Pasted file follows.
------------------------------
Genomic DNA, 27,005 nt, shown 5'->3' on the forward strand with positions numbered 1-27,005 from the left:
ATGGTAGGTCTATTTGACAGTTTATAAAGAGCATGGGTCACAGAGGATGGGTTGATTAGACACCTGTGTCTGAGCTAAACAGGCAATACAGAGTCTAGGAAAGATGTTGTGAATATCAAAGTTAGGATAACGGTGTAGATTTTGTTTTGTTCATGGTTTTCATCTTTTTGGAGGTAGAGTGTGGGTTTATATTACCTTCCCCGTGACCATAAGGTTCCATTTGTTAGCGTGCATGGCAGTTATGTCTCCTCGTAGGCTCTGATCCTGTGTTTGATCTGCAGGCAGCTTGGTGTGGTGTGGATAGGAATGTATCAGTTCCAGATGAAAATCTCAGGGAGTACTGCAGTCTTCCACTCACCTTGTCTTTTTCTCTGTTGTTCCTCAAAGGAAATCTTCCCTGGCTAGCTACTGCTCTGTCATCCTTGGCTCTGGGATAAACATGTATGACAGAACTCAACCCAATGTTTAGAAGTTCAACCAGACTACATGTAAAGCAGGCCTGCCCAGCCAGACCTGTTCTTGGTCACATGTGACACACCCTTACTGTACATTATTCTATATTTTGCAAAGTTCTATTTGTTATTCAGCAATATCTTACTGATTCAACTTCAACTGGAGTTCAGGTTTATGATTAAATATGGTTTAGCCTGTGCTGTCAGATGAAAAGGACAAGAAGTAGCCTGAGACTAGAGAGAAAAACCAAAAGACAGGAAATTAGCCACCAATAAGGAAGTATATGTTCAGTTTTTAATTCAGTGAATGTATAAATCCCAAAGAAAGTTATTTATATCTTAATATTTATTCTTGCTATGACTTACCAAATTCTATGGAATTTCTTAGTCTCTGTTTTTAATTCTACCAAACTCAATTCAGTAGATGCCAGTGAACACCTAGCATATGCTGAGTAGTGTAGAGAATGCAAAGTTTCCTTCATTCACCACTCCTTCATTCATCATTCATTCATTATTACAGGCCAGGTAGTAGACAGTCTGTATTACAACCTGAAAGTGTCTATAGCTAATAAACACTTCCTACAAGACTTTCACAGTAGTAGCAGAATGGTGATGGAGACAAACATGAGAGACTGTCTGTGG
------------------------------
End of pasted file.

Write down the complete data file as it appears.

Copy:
Genomic DNA, 27,005 nt, shown 5'->3' on the forward strand with positions numbered 1-27,005 from the left:
ATGGTAGGTCTATTTGACAGTTTATAAAGAGCATGGGTCACAGAGGATGGGTTGATTAGACACCTGTGTCTGAGCTAAACAGGCAATACAGAGTCTAGGAAAGATGTTGTGAATATCAAAGTTAGGATAACGGTGTAGATTTTGTTTTGTTCATGGTTTTCATCTTTTTGGAGGTAGAGTGTGGGTTTATATTACCTTCCCCGTGACCATAAGGTTCCATTTGTTAGCGTGCATGGCAGTTATGTCTCCTCGTAGGCTCTGATCCTGTGTTTGATCTGCAGGCAGCTTGGTGTGGTGTGGATAGGAATGTATCAGTTCCAGATGAAAATCTCAGGGAGTACTGCAGTCTTCCACTCACCTTGTCTTTTTCTCTGTTGTTCCTCAAAGGAAATCTTCCCTGGCTAGCTACTGCTCTGTCATCCTTGGCTCTGGGATAAACATGTATGACAGAACTCAACCCAATGTTTAGAAGTTCAACCAGACTACATGTAAAGCAGGCCTGCCCAGCCAGACCTGTTCTTGGTCACATGTGACACACCCTTACTGTACATTATTCTATATTTTGCAAAGTTCTATTTGTTATTCAGCAATATCTTACTGATTCAACTTCAACTGGAGTTCAGGTTTATGATTAAATATGGTTTAGCCTGTGCTGTCAGATGAAAAGGACAAGAAGTAGCCTGAGACTAGAGAGAAAAACCAAAAGACAGGAAATTAGCCACCAATAAGGAAGTATATGTTCAGTTTTTAATTCAGTGAATGTATAAATCCCAAAGAAAGTTATTTATATCTTAATATTTATTCTTGCTATGACTTACCAAATTCTATGGAATTTCTTAGTCTCTGTTTTTAATTCTACCAAACTCAATTCAGTAGATGCCAGTGAACACCTAGCATATGCTGAGTAGTGTAGAGAATGCAAAGTTTCCTTCATTCACCACTCCTTCATTCATCATTCATTCATTATTACAGGCCAGGTAGTAGACAGTCTGTATTACAACCTGAAAGTGTCTATAGCTAATAAACACTTCCTACAAGACTTTCACAGTAGTAGCAGAATGGTGATGGAGACAAACATGAGAGACTGTCTGTGG